The use of sympathetic or parasympathetic terminology in relation to sacral autonomic domain is still debated in the field, as extensively summarized in Horn (2018). Some researchers support the view that parasympathetic and sympathetic domains are defined via their roles in the body and are not based on transcription factor expression, whereas other experts suggest that neuronal identity and specifics of wiring play a leading role (Espinosa-Medina et al., 2016; Horn, 2018).
Some motor fibers travel with the vagus nerve and control the motility of the gut (see ENS section below) and arrive from the dorsal motor nucleus and the AmbN in the CNS.
Origin and development of the peripheral motor nervous system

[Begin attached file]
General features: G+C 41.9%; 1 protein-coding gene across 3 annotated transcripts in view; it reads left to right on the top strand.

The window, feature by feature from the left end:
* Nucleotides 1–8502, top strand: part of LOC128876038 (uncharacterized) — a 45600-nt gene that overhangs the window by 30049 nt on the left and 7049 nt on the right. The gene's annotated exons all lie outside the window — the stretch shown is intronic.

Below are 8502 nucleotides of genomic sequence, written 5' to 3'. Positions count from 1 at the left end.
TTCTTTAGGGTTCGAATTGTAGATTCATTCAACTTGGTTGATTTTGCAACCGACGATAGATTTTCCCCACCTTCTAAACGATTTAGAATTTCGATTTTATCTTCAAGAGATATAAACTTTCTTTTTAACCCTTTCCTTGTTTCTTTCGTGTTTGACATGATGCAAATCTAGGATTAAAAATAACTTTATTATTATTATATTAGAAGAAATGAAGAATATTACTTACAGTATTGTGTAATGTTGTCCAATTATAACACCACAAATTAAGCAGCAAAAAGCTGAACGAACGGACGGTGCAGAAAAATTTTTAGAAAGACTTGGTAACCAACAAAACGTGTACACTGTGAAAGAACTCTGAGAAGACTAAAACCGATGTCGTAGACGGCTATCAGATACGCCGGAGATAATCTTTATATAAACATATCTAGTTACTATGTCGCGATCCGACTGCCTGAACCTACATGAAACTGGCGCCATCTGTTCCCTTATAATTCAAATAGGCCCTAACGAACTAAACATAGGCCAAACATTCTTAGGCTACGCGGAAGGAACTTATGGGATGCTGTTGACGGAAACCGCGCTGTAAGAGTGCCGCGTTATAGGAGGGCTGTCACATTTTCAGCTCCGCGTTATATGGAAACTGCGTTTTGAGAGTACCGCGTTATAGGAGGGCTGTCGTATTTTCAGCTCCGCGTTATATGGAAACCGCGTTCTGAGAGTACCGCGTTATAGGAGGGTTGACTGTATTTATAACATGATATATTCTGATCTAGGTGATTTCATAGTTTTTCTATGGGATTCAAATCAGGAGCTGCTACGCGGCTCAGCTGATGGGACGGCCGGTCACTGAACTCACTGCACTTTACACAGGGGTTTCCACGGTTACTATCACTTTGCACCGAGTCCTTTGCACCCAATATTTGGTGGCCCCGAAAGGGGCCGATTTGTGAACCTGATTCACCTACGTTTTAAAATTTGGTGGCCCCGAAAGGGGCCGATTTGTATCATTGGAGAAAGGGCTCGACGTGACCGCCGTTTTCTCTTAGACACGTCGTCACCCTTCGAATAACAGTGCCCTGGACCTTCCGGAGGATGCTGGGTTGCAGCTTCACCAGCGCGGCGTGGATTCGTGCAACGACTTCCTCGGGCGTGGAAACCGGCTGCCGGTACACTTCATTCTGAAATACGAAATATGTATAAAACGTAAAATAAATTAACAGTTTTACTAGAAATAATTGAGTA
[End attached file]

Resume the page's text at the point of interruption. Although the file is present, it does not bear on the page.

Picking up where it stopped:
During embryonic development, somatic brainstem and spinal MNs originate from the radial glia progenitor cells located along the dorsoventral axis of the neural tube. They arise from the pMN domain expressing the transcription factor, Olig2 (Takebayashi et al., 2000). Different factors generate a gradient along the rostral-caudal axis, which promotes graded expression of various proteins of the Hox family of transcription factors, which drive the acquisition of different MN cell identities associated with anatomically distinct motor columns (Bel-Vialar et al., 2002; Dasen et al., 2003; Ensini et al., 1998). In contrast to somatic columnar MNs, branchial MNs of the brainstem arise from the ventral-most p3 domain that expresses Nkx2.2 and Nkx2.9 (Holz et al., 2010). Recently, single-cell studies have helped to clarify the development of spinal MNs and revealed embryonic MN-related clusters (Delile et al., 2019), as well the diversity of adult MNs (Alkaslasi et al., 2021; Blum et al., 2021) (Table 2).